Some of the projects;
Approximately 6 weeks ago the new beds were completed on the East side, filled with organic materials and will sit all winter resting and growing millions of microbes.
A few weeks ago I built 3 new 100 ft. x 4 ft. beds on the South facing slope.
Yesterday these beds were filled with composted materials and are now complete.
Next weekend two more 100 ft. beds will be added on the South slope and 2 more 50 ft. beds will be completed on the West slope. This will complete all of the added growing space for this year, next year is a different story! LOL
We have reconstructed our hoop house footing, the goal is to complete the hoop house before Spring, (was supposed to be done already, sigh..it will get done this year, God willing) so we will keep working on it. We will be depending on volunteers to help with the green house plastic when the time nears.
All of the bare root plants, tubers, etc... have been ordered and my seed bank is full for the 2018 season. So just a couple small orders and this seasons crops will be complete!! Exciting! I am one of those growers that plans months in advance ;) That is one reason why a CSA is a good fit for me. It requires an immense amount of planning and preparation and I thrive on the fast pace. ;0)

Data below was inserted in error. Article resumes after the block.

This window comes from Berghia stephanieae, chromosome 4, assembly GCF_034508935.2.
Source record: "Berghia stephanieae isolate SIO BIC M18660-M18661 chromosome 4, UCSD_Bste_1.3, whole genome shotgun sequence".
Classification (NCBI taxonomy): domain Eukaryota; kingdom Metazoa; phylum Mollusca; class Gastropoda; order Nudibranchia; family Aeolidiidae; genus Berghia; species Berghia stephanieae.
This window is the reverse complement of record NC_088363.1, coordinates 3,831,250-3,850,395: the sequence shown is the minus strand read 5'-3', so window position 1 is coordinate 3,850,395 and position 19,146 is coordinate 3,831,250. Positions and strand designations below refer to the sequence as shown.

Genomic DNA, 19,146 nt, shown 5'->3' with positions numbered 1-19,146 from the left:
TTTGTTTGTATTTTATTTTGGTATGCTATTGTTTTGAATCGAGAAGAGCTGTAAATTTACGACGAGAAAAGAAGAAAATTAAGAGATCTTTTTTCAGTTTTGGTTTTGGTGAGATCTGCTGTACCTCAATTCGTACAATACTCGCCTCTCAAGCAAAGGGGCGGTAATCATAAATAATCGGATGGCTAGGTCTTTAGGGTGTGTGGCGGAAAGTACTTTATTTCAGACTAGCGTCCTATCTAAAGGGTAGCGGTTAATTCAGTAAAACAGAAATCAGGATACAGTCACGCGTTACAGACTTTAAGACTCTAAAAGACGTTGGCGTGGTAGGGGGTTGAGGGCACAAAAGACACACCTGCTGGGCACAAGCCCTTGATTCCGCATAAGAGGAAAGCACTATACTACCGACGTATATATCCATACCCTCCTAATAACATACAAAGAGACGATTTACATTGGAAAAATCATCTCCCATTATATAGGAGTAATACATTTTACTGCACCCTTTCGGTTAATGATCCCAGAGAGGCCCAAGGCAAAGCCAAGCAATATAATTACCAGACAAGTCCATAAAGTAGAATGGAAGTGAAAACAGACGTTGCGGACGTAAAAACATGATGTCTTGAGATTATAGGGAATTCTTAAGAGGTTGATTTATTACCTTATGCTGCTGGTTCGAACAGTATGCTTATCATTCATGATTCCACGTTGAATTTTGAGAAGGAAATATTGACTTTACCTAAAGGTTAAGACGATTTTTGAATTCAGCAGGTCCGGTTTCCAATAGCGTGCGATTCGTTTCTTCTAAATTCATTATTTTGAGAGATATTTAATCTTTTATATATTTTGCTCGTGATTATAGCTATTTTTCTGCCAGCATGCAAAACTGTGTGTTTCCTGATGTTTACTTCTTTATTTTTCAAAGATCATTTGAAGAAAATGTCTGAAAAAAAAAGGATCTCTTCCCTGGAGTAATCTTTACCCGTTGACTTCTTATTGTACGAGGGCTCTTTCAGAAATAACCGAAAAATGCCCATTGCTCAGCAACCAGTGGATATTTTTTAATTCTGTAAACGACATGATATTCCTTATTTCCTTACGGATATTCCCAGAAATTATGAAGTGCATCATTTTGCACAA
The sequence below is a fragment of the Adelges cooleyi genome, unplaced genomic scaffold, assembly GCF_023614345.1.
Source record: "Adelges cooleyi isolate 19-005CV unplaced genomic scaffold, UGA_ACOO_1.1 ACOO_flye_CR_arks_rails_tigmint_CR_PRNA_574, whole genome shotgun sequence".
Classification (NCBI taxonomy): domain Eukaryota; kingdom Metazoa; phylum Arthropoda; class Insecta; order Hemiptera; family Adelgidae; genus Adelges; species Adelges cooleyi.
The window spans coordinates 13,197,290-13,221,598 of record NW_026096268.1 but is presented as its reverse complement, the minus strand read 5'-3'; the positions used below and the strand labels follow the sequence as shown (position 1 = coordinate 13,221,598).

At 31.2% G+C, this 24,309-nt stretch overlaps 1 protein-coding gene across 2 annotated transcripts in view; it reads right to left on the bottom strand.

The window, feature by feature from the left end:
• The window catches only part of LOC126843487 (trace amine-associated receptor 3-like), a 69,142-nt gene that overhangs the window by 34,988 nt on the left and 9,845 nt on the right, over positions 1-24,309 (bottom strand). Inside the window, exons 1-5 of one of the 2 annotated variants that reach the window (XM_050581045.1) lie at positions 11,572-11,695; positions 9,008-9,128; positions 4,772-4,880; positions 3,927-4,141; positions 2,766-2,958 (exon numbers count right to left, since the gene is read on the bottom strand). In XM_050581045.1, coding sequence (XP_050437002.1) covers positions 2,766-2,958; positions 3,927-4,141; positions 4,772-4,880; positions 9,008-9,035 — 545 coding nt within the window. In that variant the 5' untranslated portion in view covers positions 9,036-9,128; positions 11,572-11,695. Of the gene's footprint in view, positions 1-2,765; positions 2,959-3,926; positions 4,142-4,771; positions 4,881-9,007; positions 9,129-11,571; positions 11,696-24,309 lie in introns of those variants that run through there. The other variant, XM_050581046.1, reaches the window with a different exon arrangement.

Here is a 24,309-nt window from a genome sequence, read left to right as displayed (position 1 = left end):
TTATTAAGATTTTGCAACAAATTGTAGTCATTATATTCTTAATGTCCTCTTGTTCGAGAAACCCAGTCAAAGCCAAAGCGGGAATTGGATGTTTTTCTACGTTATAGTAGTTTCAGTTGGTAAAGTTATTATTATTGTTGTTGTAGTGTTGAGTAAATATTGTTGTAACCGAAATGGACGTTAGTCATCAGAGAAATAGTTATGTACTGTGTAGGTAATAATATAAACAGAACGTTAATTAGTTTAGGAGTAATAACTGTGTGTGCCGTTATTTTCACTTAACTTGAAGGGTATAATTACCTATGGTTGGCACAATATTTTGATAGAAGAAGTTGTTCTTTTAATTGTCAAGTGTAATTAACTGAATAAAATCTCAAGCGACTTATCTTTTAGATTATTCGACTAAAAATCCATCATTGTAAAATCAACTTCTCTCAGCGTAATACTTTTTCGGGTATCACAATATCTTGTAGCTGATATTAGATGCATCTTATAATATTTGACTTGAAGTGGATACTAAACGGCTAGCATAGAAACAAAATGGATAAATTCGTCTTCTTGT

The dairy goat birthing nursery has been completed as we await the first birth from one of our Does on this farm.
The piglets got an addition built onto the first sow shed for added protection from the elements.
One more small project that has to wait for a dry day will be finishing the electric fencing of the hog lots, which will give them fresh forage.
Which brings us up to speed on the farmstead! The truth is as many of you know, the work never ends and the chores can quickly pile up on a farmstead, but winter is truly a time of much needed rest indoors.